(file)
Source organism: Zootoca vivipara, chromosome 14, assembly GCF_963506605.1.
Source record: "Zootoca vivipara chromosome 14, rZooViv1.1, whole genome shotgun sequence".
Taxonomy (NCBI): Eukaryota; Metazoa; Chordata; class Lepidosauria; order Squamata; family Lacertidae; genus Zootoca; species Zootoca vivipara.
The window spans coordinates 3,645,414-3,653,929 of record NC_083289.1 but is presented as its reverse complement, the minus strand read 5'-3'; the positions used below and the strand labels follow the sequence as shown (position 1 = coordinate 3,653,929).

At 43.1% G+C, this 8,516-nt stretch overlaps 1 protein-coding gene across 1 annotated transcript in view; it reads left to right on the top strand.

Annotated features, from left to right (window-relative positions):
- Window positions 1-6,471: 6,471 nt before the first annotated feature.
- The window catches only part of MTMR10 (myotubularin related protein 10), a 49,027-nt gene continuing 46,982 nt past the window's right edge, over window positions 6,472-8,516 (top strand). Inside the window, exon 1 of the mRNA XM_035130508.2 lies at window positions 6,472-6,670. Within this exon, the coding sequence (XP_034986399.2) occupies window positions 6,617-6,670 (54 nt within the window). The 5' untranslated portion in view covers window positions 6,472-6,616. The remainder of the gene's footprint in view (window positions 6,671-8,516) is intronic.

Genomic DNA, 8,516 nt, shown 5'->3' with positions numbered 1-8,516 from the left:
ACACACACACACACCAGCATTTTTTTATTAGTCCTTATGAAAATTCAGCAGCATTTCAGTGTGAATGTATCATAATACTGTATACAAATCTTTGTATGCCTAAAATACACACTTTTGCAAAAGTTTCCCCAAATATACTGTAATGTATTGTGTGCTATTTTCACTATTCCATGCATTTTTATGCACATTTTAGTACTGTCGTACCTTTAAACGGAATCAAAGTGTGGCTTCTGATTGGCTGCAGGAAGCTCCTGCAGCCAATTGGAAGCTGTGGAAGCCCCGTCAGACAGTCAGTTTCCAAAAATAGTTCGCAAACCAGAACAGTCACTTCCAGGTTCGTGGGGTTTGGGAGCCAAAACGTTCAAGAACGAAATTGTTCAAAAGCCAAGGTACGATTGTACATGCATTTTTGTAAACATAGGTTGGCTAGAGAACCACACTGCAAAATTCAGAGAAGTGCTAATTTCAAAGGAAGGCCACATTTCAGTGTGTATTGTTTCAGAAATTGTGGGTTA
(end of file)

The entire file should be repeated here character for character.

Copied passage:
Source organism: Zootoca vivipara, chromosome 14, assembly GCF_963506605.1.
Source record: "Zootoca vivipara chromosome 14, rZooViv1.1, whole genome shotgun sequence".
Taxonomy (NCBI): Eukaryota; Metazoa; Chordata; class Lepidosauria; order Squamata; family Lacertidae; genus Zootoca; species Zootoca vivipara.
The window spans coordinates 3,645,414-3,653,929 of record NC_083289.1 but is presented as its reverse complement, the minus strand read 5'-3'; the positions used below and the strand labels follow the sequence as shown (position 1 = coordinate 3,653,929).

At 43.1% G+C, this 8,516-nt stretch overlaps 1 protein-coding gene across 1 annotated transcript in view; it reads left to right on the top strand.

Annotated features, from left to right (window-relative positions):
- Window positions 1-6,471: 6,471 nt before the first annotated feature.
- The window catches only part of MTMR10 (myotubularin related protein 10), a 49,027-nt gene continuing 46,982 nt past the window's right edge, over window positions 6,472-8,516 (top strand). Inside the window, exon 1 of the mRNA XM_035130508.2 lies at window positions 6,472-6,670. Within this exon, the coding sequence (XP_034986399.2) occupies window positions 6,617-6,670 (54 nt within the window). The 5' untranslated portion in view covers window positions 6,472-6,616. The remainder of the gene's footprint in view (window positions 6,671-8,516) is intronic.

Genomic DNA, 8,516 nt, shown 5'->3' with positions numbered 1-8,516 from the left:
ACACACACACACACCAGCATTTTTTTATTAGTCCTTATGAAAATTCAGCAGCATTTCAGTGTGAATGTATCATAATACTGTATACAAATCTTTGTATGCCTAAAATACACACTTTTGCAAAAGTTTCCCCAAATATACTGTAATGTATTGTGTGCTATTTTCACTATTCCATGCATTTTTATGCACATTTTAGTACTGTCGTACCTTTAAACGGAATCAAAGTGTGGCTTCTGATTGGCTGCAGGAAGCTCCTGCAGCCAATTGGAAGCTGTGGAAGCCCCGTCAGACAGTCAGTTTCCAAAAATAGTTCGCAAACCAGAACAGTCACTTCCAGGTTCGTGGGGTTTGGGAGCCAAAACGTTCAAGAACGAAATTGTTCAAAAGCCAAGGTACGATTGTACATGCATTTTTGTAAACATAGGTTGGCTAGAGAACCACACTGCAAAATTCAGAGAAGTGCTAATTTCAAAGGAAGGCCACATTTCAGTGTGTATTGTTTCAGAAATTGTGGGTTA